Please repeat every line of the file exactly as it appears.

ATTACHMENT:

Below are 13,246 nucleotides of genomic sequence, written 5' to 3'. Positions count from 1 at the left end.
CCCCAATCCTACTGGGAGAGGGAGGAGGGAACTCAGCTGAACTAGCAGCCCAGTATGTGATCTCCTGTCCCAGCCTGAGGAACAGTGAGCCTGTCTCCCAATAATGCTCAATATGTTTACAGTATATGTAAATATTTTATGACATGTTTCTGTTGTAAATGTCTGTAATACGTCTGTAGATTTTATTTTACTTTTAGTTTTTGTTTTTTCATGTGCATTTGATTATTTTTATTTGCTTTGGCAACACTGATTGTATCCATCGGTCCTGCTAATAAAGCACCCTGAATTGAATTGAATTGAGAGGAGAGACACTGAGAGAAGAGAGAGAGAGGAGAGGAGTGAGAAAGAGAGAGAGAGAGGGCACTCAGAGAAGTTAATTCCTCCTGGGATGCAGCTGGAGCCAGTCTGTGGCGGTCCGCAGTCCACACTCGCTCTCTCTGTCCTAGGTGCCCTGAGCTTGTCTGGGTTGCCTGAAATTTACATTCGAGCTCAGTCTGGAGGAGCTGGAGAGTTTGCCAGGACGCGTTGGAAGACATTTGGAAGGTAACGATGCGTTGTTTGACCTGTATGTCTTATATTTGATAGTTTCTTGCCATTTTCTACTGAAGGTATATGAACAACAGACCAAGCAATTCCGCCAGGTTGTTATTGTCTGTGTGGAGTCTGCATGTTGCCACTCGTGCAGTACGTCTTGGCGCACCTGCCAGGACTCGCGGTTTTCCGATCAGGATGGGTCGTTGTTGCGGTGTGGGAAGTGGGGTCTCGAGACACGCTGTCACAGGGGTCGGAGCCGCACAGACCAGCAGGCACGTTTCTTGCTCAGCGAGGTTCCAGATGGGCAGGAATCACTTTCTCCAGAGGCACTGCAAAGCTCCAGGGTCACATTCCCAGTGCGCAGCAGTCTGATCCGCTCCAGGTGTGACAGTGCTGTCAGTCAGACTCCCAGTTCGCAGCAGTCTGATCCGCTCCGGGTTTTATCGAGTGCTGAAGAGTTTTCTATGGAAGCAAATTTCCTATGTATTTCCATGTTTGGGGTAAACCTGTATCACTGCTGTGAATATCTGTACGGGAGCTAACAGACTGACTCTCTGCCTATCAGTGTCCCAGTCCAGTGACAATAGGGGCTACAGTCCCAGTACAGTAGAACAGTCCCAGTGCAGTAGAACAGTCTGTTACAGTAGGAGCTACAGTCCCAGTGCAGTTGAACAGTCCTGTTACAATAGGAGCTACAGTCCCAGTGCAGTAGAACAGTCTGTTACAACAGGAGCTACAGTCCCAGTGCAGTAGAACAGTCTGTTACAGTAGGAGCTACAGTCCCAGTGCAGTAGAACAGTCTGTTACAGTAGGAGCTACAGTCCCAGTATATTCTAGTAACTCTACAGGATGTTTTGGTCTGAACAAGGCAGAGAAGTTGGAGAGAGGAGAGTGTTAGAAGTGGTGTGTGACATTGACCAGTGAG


Below are 13,246 nucleotides of genomic sequence, written 5' to 3'. Positions count from 1 at the left end.
CCCCAATCCTACTGGGAGAGGGAGGAGGGAACTCAGCTGAACTAGCAGCCCAGTATGTGATCTCCTGTCCCAGCCTGAGGAACAGTGAGCCTGTCTCCCAATAATGCTCAATATGTTTACAGTATATGTAAATATTTTATGACATGTTTCTGTTGTAAATGTCTGTAATACGTCTGTAGATTTTATTTTACTTTTAGTTTTTGTTTTTTCATGTGCATTTGATTATTTTTATTTGCTTTGGCAACACTGATTGTATCCATCGGTCCTGCTAATAAAGCACCCTGAATTGAATTGAATTGAGAGGAGAGACACTGAGAGAAGAGAGAGAGAGGAGAGGAGTGAGAAAGAGAGAGAGAGAGGGCACTCAGAGAAGTTAATTCCTCCTGGGATGCAGCTGGAGCCAGTCTGTGGCGGTCCGCAGTCCACACTCGCTCTCTCTGTCCTAGGTGCCCTGAGCTTGTCTGGGTTGCCTGAAATTTACATTCGAGCTCAGTCTGGAGGAGCTGGAGAGTTTGCCAGGACGCGTTGGAAGACATTTGGAAGGTAACGATGCGTTGTTTGACCTGTATGTCTTATATTTGATAGTTTCTTGCCATTTTCTACTGAAGGTATATGAACAACAGACCAAGCAATTCCGCCAGGTTGTTATTGTCTGTGTGGAGTCTGCATGTTGCCACTCGTGCAGTACGTCTTGGCGCACCTGCCAGGACTCGCGGTTTTCCGATCAGGATGGGTCGTTGTTGCGGTGTGGGAAGTGGGGTCTCGAGACACGCTGTCACAGGGGTCGGAGCCGCACAGACCAGCAGGCACGTTTCTTGCTCAGCGAGGTTCCAGATGGGCAGGAATCACTTTCTCCAGAGGCACTGCAAAGCTCCAGGGTCACATTCCCAGTGCGCAGCAGTCTGATCCGCTCCAGGTGTGACAGTGCTGTCAGTCAGACTCCCAGTTCGCAGCAGTCTGATCCGCTCCGGGTTTTATCGAGTGCTGAAGAGTTTTCTATGGAAGCAAATTTCCTATGTATTTCCATGTTTGGGGTAAACCTGTATCACTGCTGTGAATATCTGTACGGGAGCTAACAGACTGACTCTCTGCCTATCAGTGTCCCAGTCCAGTGACAATAGGGGCTACAGTCCCAGTACAGTAGAACAGTCCCAGTGCAGTAGAACAGTCTGTTACAGTAGGAGCTACAGTCCCAGTGCAGTTGAACAGTCCTGTTACAATAGGAGCTACAGTCCCAGTGCAGTAGAACAGTCTGTTACAACAGGAGCTACAGTCCCAGTGCAGTAGAACAGTCTGTTACAGTAGGAGCTACAGTCCCAGTGCAGTAGAACAGTCTGTTACAGTAGGAGCTACAGTCCCAGTATATTCTAGTAACTCTACAGGATGTTTTGGTCTGAACAAGGCAGAGAAGTTGGAGAGAGGAGAGTGTTAGAAGTGGTGTGTGACATTGACCAGTGAG